Among the most challenging cases are when you have a technical superstar, someone who is really great at doing the nuts and bolts of the job, and you need that person to step up and become a manager. Sometimes it seems like it would require a transformation indeed to get your technical superstar to take on leadership responsibilities. How can you help that person step into that role successfully?

Here’s what so often happens: the superstar who is best at their job (one of those with technical ability) is given more and more work. Over time, they need people to help. As a result, they are given people to help and thus to supervise, often informally at first. Eventually they become a manager and may be taught how to complete the additional paperwork that comes with the new managerial responsibilities. But the superstar is rarely taught how to be a manager. Instead, the superstar is forced to develop their own management style on an ad hoc basis, struggle, and finally conclude maybe they are not management material after all. Usually, though, they find themselves stuck in one situation after another, struggling with management responsibilities that nobody ever really taught them how to handle. So they go through much of their career thinking, “I’m not a natural leader. I’m a…” You fill in the blank.

The thing is, you want the superstar to be in charge of the team. They are the best at the job, the one with the credibility and technical talent. Who is going to manage an accountant but an accountant? Who is going to manage a doctor but a doctor?

When you are looking for new leaders, focus first and foremost on those with real technical talent, those superstars who are really good at their jobs and really into it. These are the individuals who have demonstrated their commitment to their work and careers. That commitment is the first essential piece when it comes to identifying new prospects for leadership roles.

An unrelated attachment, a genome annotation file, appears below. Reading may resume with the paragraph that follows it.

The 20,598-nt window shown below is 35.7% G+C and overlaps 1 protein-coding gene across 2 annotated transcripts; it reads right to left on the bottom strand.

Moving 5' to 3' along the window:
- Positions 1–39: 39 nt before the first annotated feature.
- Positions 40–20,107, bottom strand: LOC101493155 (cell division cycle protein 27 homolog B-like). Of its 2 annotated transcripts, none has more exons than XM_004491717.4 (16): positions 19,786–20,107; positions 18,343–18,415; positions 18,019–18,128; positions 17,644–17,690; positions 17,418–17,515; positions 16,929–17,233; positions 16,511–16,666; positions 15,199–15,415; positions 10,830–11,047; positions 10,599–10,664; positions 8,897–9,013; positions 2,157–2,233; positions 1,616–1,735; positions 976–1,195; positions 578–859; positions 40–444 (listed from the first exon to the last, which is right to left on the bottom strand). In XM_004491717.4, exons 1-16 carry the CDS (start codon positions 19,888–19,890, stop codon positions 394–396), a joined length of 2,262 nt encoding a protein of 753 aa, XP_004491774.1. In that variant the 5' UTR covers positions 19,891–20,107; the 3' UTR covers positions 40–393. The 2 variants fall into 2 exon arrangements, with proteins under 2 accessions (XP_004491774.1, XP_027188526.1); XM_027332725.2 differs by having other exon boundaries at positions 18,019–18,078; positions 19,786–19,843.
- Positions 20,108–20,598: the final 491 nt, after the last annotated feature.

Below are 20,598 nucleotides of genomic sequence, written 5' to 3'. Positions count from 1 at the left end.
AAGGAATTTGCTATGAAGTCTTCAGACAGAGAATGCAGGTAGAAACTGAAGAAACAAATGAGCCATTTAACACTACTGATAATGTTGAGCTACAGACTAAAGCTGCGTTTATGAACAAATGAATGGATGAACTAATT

What do new managers need most of all? They need support and guidance in learning and practicing the fundamentals of management. Make sure that the new manager is fully prepared to take on additional responsibilities and authority. Teach that new leader how to do the people work, and then support and guide them in this new role, in your regular one-on-ones, every step of the way.


About the Author

Bruce Tulgan is an adviser to business leaders all over the world and a sought-after keynote speaker and seminar leader. He is the founder and CEO of RainmakerThinking, Inc., a management research and training firm, as well as RainmakerThinking.Training, an online training company. Bruce is the best-selling author of numerous books including Not Everyone Gets a Trophy (Revised & Updated, 2016), Bridging the Soft Skills Gap (2015), The 27 Challenges Managers Face (2014), and It’s Okay to be the Boss (Revised & Updated, 2014). He has written for the New York Times, the Harvard Business Review, HR Magazine, Training Magazine, and the Huffington Post. Bruce can be reached by e-mail at, you can follow him on Twitter @BruceTulgan, or visit his website